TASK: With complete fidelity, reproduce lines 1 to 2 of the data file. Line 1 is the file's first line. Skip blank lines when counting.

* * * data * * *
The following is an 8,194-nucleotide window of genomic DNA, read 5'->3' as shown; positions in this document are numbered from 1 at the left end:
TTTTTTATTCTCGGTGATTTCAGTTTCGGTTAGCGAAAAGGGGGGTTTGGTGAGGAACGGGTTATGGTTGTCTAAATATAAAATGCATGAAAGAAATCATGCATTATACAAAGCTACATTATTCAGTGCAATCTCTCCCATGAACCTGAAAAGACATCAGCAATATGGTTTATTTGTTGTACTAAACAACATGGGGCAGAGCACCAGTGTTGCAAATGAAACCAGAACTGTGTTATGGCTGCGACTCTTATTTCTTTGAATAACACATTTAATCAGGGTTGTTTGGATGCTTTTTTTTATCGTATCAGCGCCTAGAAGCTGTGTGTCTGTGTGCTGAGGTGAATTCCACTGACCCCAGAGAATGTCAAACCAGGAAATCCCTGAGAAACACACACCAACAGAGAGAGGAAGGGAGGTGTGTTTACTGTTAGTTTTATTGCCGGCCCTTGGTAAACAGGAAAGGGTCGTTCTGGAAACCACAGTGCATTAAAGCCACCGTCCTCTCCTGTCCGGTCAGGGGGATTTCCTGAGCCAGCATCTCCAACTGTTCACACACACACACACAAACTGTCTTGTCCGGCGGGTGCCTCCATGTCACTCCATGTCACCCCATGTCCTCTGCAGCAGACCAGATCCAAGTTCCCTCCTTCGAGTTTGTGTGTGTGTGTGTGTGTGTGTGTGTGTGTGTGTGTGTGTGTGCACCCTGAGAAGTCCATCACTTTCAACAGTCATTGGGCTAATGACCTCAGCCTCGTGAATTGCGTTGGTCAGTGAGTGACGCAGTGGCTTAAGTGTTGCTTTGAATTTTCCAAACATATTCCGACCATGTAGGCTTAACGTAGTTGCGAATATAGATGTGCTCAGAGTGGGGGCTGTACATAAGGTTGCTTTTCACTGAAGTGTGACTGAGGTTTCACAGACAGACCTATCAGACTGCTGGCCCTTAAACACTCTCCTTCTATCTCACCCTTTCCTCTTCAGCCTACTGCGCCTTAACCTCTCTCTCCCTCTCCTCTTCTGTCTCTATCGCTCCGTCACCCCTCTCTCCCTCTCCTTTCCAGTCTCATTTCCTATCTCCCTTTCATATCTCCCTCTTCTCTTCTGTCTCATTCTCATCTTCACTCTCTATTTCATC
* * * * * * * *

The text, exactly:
The following is an 8,194-nucleotide window of genomic DNA, read 5'->3' as shown; positions in this document are numbered from 1 at the left end:
TTTTTTATTCTCGGTGATTTCAGTTTCGGTTAGCGAAAAGGGGGGTTTGGTGAGGAACGGGTTATGGTTGTCTAAATATAAAATGCATGAAAGAAATCATGCATTATACAAAGCTACATTATTCAGTGCAATCTCTCCCATGAACCTGAAAAGACATCAGCAATATGGTTTATTTGTTGTACTAAACAACATGGGGCAGAGCACCAGTGTTGCAAATGAAACCAGAACTGTGTTATGGCTGCGACTCTTATTTCTTTGAATAACACATTTAATCAGGGTTGTTTGGATGCTTTTTTTTATCGTATCAGCGCCTAGAAGCTGTGTGTCTGTGTGCTGAGGTGAATTCCACTGACCCCAGAGAATGTCAAACCAGGAAATCCCTGAGAAACACACACCAACAGAGAGAGGAAGGGAGGTGTGTTTACTGTTAGTTTTATTGCCGGCCCTTGGTAAACAGGAAAGGGTCGTTCTGGAAACCACAGTGCATTAAAGCCACCGTCCTCTCCTGTCCGGTCAGGGGGATTTCCTGAGCCAGCATCTCCAACTGTTCACACACACACACACAAACTGTCTTGTCCGGCGGGTGCCTCCATGTCACTCCATGTCACCCCATGTCCTCTGCAGCAGACCAGATCCAAGTTCCCTCCTTCGAGTTTGTGTGTGTGTGTGTGTGTGTGTGTGTGTGTGTGTGTGTGTGTGCACCCTGAGAAGTCCATCACTTTCAACAGTCATTGGGCTAATGACCTCAGCCTCGTGAATTGCGTTGGTCAGTGAGTGACGCAGTGGCTTAAGTGTTGCTTTGAATTTTCCAAACATATTCCGACCATGTAGGCTTAACGTAGTTGCGAATATAGATGTGCTCAGAGTGGGGGCTGTACATAAGGTTGCTTTTCACTGAAGTGTGACTGAGGTTTCACAGACAGACCTATCAGACTGCTGGCCCTTAAACACTCTCCTTCTATCTCACCCTTTCCTCTTCAGCCTACTGCGCCTTAACCTCTCTCTCCCTCTCCTCTTCTGTCTCTATCGCTCCGTCACCCCTCTCTCCCTCTCCTTTCCAGTCTCATTTCCTATCTCCCTTTCATATCTCCCTCTTCTCTTCTGTCTCATTCTCATCTTCACTCTCTATTTCATC